Posted by Jill Bowdon on December 21, 2016
What is digital literacy? The term might bring coding or software to mind, but digital literacy is much more than knowing or understanding any specific computer program. In fact, digital literacy is the ability to use technology as a tool to create, explore, innovate, and communicate. According to the International Society for Technology in Education (ISTE), digitally literate students can perform the following tasks, among others:
Across the country, educators are recognizing that digital literacy skills are increasingly essential when it comes to participating in society and finding employment. And the view in the US Virgin Islands (USVI) is no different. This past year, REL Northeast & Islands researchers were invited to work with the Virgin Islands Department of Education (VIDE) and the US Virgin Island College and Career Readiness Research Alliance (USVI Alliance) to explore what digital literacy skills are needed in the USVI and how they can be taught in schools.
This work began in February 2016, when my REL colleague, Jill Walston, and I held a meeting with the Career and Technical Education (CTE) Directors from VIDE, who explained that learning about digital literacy needs in Virgin Islands workplaces was a high priority for them. They said they needed this information to inform curriculum and programming decisions aimed at ensuring that students become ready for careers within the island jurisdiction.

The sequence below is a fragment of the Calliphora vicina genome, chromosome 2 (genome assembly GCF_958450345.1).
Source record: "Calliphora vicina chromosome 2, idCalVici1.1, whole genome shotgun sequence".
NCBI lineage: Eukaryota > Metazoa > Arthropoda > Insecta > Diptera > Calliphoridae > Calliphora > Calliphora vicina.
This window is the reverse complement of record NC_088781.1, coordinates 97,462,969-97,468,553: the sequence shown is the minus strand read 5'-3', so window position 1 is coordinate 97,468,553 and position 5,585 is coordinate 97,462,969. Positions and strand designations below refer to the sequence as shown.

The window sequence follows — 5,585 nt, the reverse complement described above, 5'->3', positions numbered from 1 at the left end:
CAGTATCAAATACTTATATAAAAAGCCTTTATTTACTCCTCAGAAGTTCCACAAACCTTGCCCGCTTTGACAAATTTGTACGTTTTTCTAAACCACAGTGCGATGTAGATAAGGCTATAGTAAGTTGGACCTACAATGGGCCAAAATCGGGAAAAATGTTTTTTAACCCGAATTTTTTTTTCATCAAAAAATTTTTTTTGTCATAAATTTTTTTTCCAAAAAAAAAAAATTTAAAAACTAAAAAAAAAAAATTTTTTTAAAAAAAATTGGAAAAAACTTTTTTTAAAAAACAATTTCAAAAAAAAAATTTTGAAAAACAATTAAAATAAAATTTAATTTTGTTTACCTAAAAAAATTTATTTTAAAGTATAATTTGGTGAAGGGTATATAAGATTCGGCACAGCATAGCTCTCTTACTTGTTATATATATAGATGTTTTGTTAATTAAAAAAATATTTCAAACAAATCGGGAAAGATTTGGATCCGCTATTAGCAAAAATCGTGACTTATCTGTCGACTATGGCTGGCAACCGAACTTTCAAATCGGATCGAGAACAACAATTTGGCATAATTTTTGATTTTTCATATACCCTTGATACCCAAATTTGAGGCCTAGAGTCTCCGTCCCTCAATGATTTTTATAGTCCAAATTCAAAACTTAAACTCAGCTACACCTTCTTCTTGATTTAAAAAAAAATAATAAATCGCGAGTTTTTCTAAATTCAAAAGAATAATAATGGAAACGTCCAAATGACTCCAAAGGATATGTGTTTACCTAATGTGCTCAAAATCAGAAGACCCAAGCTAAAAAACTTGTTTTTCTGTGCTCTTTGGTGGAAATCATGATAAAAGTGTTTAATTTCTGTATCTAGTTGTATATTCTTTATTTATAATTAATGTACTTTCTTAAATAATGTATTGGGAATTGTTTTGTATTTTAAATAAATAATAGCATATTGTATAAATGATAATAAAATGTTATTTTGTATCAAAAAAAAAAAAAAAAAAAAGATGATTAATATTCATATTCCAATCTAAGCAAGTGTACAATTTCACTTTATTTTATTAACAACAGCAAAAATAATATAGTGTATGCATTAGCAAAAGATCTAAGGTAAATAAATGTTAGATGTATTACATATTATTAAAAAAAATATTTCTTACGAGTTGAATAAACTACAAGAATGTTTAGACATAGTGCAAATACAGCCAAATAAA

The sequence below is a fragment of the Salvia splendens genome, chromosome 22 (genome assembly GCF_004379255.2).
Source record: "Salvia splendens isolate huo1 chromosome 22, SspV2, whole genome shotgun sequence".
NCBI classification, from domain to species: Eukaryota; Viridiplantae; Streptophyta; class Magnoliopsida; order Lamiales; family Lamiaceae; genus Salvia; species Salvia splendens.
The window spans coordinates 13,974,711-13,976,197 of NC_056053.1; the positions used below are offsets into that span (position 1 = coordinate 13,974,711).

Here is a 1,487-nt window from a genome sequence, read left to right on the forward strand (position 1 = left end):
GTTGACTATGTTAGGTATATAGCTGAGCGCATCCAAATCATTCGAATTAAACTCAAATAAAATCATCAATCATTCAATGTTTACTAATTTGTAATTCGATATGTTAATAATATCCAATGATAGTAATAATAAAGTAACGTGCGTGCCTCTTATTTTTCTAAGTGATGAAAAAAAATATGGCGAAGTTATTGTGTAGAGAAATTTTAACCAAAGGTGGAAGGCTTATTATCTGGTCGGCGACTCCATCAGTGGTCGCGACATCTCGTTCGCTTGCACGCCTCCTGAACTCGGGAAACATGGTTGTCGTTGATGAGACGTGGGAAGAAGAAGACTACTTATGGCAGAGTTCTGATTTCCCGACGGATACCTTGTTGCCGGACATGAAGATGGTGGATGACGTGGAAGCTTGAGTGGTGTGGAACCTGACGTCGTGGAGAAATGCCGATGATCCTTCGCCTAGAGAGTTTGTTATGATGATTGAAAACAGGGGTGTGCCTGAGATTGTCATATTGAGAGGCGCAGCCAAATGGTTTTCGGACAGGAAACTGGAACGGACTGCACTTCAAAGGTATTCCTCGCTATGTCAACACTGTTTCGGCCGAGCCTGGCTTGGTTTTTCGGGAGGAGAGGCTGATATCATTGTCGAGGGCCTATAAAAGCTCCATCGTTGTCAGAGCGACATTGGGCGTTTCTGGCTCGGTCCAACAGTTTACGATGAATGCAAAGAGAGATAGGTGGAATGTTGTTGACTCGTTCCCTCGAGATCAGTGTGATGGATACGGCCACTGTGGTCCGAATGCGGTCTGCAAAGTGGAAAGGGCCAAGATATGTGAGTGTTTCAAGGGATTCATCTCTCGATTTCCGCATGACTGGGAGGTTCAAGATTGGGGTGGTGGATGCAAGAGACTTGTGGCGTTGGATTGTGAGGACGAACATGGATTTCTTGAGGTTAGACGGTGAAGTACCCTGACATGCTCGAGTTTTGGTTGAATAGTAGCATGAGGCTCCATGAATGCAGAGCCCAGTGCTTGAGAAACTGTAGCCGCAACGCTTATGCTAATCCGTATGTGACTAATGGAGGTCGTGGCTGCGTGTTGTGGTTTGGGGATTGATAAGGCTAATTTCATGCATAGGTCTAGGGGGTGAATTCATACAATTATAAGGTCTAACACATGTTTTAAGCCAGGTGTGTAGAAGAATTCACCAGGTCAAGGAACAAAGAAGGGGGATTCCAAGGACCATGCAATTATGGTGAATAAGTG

To gauge digital literacy needs, we interviewed representatives of prominent USVI employers, business professors at the University of the Virgin Islands (UVI), and other members of the USVI business community.
Jill and I, along with Cora Goldston and USVI Alliance Facilitator Sandra Espada-Santos, shared what we learned with the USVI Alliance and then conducted half-day meetings in St. Thomas (November 9, 2016) and St. Croix (November 10, 2016) to facilitate discussions about the digital literacy needs (as expressed by the interviewees) and strategies for improving digital literacy education. Participants included members of the USVI Alliance, CTE directors, key VIDE and USVI Board of Education staff, and selected community, business, and university representatives, including some study interviewees. Participants also talked about how they can work together to promote digital literacy skill development that aligns with local employer needs and future business opportunities.
The meetings resulted in several proposed action steps to promote digital literacy, including the following:
Looking ahead, the USVI leaders we worked with plan to use these action steps to inform future collaboration among K–12 education, university, and business. These stakeholders are excited to work together to expand digital literacy education and better prepare USVI students for meaningful careers.
Cora Goldston, Communications Associate at American Institutes for Research, also contributed to this post.